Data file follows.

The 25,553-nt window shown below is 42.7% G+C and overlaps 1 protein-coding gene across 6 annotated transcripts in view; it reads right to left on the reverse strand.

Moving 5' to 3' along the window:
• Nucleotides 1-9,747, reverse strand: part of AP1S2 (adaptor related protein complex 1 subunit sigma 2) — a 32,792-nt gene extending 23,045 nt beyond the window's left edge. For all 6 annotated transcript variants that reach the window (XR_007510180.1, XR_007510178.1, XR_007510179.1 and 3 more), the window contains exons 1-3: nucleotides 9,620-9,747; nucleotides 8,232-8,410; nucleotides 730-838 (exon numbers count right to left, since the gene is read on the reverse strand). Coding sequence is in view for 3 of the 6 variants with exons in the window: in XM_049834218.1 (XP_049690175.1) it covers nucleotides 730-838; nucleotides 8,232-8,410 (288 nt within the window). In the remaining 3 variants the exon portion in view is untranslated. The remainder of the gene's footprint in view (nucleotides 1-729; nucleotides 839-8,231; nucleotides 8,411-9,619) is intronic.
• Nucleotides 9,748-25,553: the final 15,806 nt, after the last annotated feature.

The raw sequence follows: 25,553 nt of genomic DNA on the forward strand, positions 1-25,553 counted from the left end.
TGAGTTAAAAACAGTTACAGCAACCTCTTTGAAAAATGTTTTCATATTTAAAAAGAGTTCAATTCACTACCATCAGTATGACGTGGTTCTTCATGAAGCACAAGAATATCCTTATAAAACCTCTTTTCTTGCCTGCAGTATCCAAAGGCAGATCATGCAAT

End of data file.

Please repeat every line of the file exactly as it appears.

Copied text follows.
The 25,553-nt window shown below is 42.7% G+C and overlaps 1 protein-coding gene across 6 annotated transcripts in view; it reads right to left on the reverse strand.

Moving 5' to 3' along the window:
• Nucleotides 1-9,747, reverse strand: part of AP1S2 (adaptor related protein complex 1 subunit sigma 2) — a 32,792-nt gene extending 23,045 nt beyond the window's left edge. For all 6 annotated transcript variants that reach the window (XR_007510180.1, XR_007510178.1, XR_007510179.1 and 3 more), the window contains exons 1-3: nucleotides 9,620-9,747; nucleotides 8,232-8,410; nucleotides 730-838 (exon numbers count right to left, since the gene is read on the reverse strand). Coding sequence is in view for 3 of the 6 variants with exons in the window: in XM_049834218.1 (XP_049690175.1) it covers nucleotides 730-838; nucleotides 8,232-8,410 (288 nt within the window). In the remaining 3 variants the exon portion in view is untranslated. The remainder of the gene's footprint in view (nucleotides 1-729; nucleotides 839-8,231; nucleotides 8,411-9,619) is intronic.
• Nucleotides 9,748-25,553: the final 15,806 nt, after the last annotated feature.

The raw sequence follows: 25,553 nt of genomic DNA on the forward strand, positions 1-25,553 counted from the left end.
TGAGTTAAAAACAGTTACAGCAACCTCTTTGAAAAATGTTTTCATATTTAAAAAGAGTTCAATTCACTACCATCAGTATGACGTGGTTCTTCATGAAGCACAAGAATATCCTTATAAAACCTCTTTTCTTGCCTGCAGTATCCAAAGGCAGATCATGCAAT